Bob Baker's Book Promotion Blog

How to Sell More Books: The 3-Step Process

There’s a mistake I see many authors make when it comes to creating and promoting books and other info-products, such as online courses, teleclasses, webinars, etc.

It’s a blunder that causes dwindling cash flow and frustration over slow sales. But there’s a simple remedy I can sum up in three simple steps.


First, let’s identify the problem …

This mistake occurs when an author, speaker or consultant realizes that he or she has a message or story that people need to hear. The key word there is “need.”

There’s nothing wrong with feeling that way. It’s perfectly understandable. If you have an epiphany or discover some secret to living a better life or doing something more efficiently, you want to share that insight with the world.

“People need to know this!”

The problem is, what you feel people need to know may not be what a lot of them want.

And that’s the key to creating and promoting books that sell. You have to find the overlap between what you think your readers need to know and what they eagerly want to know.

Here’s an example …

My niche is music marketing for independent songwriters, musicians and bands. I’ve spent the past couple of decades building a reputation and a series of books and info-products on this topic.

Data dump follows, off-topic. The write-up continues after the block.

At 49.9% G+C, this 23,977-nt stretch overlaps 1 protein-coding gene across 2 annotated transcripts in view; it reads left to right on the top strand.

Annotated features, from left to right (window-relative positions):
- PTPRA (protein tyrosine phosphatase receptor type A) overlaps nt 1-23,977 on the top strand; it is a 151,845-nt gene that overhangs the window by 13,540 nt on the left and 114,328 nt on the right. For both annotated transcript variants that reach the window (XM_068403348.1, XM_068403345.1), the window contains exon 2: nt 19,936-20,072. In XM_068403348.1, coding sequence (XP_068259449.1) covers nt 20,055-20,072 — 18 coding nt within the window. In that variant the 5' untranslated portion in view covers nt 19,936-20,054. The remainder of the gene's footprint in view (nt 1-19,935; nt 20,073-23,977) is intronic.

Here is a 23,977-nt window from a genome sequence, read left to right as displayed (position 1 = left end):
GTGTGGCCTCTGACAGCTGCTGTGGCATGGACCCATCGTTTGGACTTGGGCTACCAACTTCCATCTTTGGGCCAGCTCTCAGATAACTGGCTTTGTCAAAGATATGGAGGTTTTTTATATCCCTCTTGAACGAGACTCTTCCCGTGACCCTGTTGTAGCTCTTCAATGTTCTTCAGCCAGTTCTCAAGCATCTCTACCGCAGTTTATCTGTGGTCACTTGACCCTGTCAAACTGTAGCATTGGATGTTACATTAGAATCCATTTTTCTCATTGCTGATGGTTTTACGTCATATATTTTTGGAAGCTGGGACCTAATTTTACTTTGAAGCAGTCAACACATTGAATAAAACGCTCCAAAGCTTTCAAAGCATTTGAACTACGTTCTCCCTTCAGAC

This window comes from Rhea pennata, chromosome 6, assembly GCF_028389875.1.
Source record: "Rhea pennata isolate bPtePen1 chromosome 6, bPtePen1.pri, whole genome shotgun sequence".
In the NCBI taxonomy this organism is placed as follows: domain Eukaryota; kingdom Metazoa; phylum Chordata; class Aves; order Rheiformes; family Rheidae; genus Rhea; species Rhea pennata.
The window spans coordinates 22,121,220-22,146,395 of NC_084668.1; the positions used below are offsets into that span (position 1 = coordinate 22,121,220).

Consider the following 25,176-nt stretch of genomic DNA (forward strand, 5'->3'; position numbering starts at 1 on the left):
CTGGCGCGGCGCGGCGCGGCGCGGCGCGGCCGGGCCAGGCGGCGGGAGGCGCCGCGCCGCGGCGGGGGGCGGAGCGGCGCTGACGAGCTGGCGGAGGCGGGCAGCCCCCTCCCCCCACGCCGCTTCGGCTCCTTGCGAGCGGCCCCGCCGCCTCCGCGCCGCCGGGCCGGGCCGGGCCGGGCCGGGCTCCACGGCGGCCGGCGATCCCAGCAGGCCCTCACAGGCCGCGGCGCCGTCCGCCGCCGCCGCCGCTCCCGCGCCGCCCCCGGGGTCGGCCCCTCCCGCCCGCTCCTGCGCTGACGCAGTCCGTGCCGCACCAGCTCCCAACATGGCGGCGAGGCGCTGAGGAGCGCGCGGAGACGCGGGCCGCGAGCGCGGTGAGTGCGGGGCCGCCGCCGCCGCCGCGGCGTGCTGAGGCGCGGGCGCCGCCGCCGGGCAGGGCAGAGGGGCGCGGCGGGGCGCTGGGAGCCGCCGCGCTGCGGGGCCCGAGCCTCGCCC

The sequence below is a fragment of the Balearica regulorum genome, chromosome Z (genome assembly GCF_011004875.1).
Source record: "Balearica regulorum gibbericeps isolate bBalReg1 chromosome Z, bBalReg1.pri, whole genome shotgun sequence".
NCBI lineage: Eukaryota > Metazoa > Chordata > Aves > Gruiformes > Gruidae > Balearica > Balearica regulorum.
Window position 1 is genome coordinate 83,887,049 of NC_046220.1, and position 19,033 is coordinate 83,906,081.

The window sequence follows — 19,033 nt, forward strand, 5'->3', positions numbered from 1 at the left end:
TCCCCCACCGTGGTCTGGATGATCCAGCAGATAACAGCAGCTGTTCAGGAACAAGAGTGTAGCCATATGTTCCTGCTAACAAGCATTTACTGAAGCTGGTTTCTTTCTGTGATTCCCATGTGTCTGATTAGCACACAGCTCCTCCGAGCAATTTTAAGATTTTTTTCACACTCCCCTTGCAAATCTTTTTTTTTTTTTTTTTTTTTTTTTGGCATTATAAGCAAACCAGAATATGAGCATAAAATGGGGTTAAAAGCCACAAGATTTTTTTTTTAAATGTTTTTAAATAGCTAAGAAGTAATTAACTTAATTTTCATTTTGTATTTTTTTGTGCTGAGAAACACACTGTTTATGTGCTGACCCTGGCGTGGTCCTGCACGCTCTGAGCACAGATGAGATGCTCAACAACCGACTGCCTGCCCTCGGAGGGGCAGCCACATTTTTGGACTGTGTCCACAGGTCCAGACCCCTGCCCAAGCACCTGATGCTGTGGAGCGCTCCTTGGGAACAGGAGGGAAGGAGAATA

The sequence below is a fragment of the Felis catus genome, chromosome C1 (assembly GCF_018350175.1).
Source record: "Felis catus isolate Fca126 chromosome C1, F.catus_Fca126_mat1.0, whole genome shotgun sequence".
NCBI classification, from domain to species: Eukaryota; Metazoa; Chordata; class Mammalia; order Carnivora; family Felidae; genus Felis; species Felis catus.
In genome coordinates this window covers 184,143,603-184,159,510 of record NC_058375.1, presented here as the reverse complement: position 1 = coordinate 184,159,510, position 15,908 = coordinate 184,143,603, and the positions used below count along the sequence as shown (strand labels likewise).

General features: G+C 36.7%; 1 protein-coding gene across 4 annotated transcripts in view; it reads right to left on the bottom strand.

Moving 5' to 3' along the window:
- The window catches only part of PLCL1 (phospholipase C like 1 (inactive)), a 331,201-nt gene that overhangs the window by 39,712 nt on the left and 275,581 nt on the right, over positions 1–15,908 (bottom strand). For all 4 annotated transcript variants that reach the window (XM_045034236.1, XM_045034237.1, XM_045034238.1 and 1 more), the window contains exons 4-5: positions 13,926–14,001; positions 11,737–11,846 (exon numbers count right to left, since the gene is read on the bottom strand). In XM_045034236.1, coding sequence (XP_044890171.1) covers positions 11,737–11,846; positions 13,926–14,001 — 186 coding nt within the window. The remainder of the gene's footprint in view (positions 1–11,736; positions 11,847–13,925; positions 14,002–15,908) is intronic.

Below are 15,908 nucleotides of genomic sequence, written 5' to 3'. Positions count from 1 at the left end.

A couple of years ago I wanted to create a new workshop. I knew that musicians really needed to know the importance of engaging with fans and building relationships with them. My mantra has always been “focus on fans” (a principle every author would do well to embrace as well).

Most self-promoters put the bulk of their energy into creating awareness (getting their name “out there”) and then asking for the sale (putting up a sales page with a “buy now” button).

The missing ingredient is fan engagement, which includes building and using a mailing list, interacting with fans on social media, replying to emails, etc. This is what my musician followers really “need” to know.

The problem is, there isn’t much of a “want” for a workshop called “The Importance of Engaging With Fans.” Not a very sexy or appealing title.